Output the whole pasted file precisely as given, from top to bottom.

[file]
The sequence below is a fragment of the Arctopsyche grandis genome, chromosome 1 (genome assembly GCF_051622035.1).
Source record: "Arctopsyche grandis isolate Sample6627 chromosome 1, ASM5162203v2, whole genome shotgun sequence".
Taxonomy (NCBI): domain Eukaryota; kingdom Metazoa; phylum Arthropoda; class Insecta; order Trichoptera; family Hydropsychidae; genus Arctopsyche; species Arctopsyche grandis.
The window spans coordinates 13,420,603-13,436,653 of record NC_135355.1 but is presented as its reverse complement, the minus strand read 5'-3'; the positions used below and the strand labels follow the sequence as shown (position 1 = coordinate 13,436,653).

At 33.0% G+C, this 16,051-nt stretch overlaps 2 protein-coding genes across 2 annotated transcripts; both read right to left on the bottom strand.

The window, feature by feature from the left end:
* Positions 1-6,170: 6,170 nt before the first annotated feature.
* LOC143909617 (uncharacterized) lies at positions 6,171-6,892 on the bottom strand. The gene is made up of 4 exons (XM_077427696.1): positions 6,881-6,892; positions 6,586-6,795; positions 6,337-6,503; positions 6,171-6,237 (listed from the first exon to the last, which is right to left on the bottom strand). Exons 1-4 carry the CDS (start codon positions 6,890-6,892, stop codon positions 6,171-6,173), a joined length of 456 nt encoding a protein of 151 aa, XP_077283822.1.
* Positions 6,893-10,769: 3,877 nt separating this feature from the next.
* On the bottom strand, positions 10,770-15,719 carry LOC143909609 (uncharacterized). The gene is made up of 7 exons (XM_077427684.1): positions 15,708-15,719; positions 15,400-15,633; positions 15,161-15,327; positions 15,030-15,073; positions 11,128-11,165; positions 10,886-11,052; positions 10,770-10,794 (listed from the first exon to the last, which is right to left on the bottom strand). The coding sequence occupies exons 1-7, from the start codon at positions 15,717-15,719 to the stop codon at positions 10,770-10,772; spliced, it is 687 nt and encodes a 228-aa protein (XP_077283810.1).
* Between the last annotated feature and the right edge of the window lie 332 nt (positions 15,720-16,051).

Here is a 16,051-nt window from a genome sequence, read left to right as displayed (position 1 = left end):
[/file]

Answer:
The sequence below is a fragment of the Arctopsyche grandis genome, chromosome 1 (genome assembly GCF_051622035.1).
Source record: "Arctopsyche grandis isolate Sample6627 chromosome 1, ASM5162203v2, whole genome shotgun sequence".
Taxonomy (NCBI): domain Eukaryota; kingdom Metazoa; phylum Arthropoda; class Insecta; order Trichoptera; family Hydropsychidae; genus Arctopsyche; species Arctopsyche grandis.
The window spans coordinates 13,420,603-13,436,653 of record NC_135355.1 but is presented as its reverse complement, the minus strand read 5'-3'; the positions used below and the strand labels follow the sequence as shown (position 1 = coordinate 13,436,653).

At 33.0% G+C, this 16,051-nt stretch overlaps 2 protein-coding genes across 2 annotated transcripts; both read right to left on the bottom strand.

The window, feature by feature from the left end:
* Positions 1-6,170: 6,170 nt before the first annotated feature.
* LOC143909617 (uncharacterized) lies at positions 6,171-6,892 on the bottom strand. The gene is made up of 4 exons (XM_077427696.1): positions 6,881-6,892; positions 6,586-6,795; positions 6,337-6,503; positions 6,171-6,237 (listed from the first exon to the last, which is right to left on the bottom strand). Exons 1-4 carry the CDS (start codon positions 6,890-6,892, stop codon positions 6,171-6,173), a joined length of 456 nt encoding a protein of 151 aa, XP_077283822.1.
* Positions 6,893-10,769: 3,877 nt separating this feature from the next.
* On the bottom strand, positions 10,770-15,719 carry LOC143909609 (uncharacterized). The gene is made up of 7 exons (XM_077427684.1): positions 15,708-15,719; positions 15,400-15,633; positions 15,161-15,327; positions 15,030-15,073; positions 11,128-11,165; positions 10,886-11,052; positions 10,770-10,794 (listed from the first exon to the last, which is right to left on the bottom strand). The coding sequence occupies exons 1-7, from the start codon at positions 15,717-15,719 to the stop codon at positions 10,770-10,772; spliced, it is 687 nt and encodes a 228-aa protein (XP_077283810.1).
* Between the last annotated feature and the right edge of the window lie 332 nt (positions 15,720-16,051).

Here is a 16,051-nt window from a genome sequence, read left to right as displayed (position 1 = left end):